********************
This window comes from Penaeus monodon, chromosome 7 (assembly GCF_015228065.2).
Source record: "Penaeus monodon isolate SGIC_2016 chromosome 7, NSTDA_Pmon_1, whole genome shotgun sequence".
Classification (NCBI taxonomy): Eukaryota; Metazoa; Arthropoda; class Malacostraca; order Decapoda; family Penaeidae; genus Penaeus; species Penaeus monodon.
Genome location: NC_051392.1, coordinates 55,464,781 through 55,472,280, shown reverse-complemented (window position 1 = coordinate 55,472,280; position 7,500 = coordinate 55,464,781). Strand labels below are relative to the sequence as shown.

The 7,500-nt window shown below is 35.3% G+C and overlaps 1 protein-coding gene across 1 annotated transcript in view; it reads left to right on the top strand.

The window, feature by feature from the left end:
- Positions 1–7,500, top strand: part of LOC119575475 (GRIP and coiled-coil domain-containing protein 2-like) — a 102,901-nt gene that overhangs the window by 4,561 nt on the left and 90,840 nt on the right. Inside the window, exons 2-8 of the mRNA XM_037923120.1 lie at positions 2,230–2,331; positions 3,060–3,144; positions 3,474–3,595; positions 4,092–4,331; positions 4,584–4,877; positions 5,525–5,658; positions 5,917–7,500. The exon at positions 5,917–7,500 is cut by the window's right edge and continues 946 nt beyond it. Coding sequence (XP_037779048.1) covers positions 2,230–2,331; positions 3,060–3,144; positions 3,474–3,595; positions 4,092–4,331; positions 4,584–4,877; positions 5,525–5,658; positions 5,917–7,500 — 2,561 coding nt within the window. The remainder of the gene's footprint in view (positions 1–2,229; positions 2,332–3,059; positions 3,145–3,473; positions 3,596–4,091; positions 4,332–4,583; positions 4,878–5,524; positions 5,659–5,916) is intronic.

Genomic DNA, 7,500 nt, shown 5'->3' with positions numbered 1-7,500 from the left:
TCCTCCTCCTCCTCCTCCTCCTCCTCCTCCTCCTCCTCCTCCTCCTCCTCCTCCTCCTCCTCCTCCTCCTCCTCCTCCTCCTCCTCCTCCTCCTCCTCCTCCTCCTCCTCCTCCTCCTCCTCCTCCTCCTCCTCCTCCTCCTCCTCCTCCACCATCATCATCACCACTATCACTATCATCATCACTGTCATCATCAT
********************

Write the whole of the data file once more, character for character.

This window comes from Penaeus monodon, chromosome 7 (assembly GCF_015228065.2).
Source record: "Penaeus monodon isolate SGIC_2016 chromosome 7, NSTDA_Pmon_1, whole genome shotgun sequence".
Classification (NCBI taxonomy): Eukaryota; Metazoa; Arthropoda; class Malacostraca; order Decapoda; family Penaeidae; genus Penaeus; species Penaeus monodon.
Genome location: NC_051392.1, coordinates 55,464,781 through 55,472,280, shown reverse-complemented (window position 1 = coordinate 55,472,280; position 7,500 = coordinate 55,464,781). Strand labels below are relative to the sequence as shown.

The 7,500-nt window shown below is 35.3% G+C and overlaps 1 protein-coding gene across 1 annotated transcript in view; it reads left to right on the top strand.

The window, feature by feature from the left end:
- Positions 1–7,500, top strand: part of LOC119575475 (GRIP and coiled-coil domain-containing protein 2-like) — a 102,901-nt gene that overhangs the window by 4,561 nt on the left and 90,840 nt on the right. Inside the window, exons 2-8 of the mRNA XM_037923120.1 lie at positions 2,230–2,331; positions 3,060–3,144; positions 3,474–3,595; positions 4,092–4,331; positions 4,584–4,877; positions 5,525–5,658; positions 5,917–7,500. The exon at positions 5,917–7,500 is cut by the window's right edge and continues 946 nt beyond it. Coding sequence (XP_037779048.1) covers positions 2,230–2,331; positions 3,060–3,144; positions 3,474–3,595; positions 4,092–4,331; positions 4,584–4,877; positions 5,525–5,658; positions 5,917–7,500 — 2,561 coding nt within the window. The remainder of the gene's footprint in view (positions 1–2,229; positions 2,332–3,059; positions 3,145–3,473; positions 3,596–4,091; positions 4,332–4,583; positions 4,878–5,524; positions 5,659–5,916) is intronic.

Genomic DNA, 7,500 nt, shown 5'->3' with positions numbered 1-7,500 from the left:
TCCTCCTCCTCCTCCTCCTCCTCCTCCTCCTCCTCCTCCTCCTCCTCCTCCTCCTCCTCCTCCTCCTCCTCCTCCTCCTCCTCCTCCTCCTCCTCCTCCTCCTCCTCCTCCTCCTCCTCCTCCTCCTCCTCCTCCTCCTCCTCCTCCTCCACCATCATCATCACCACTATCACTATCATCATCACTGTCATCATCAT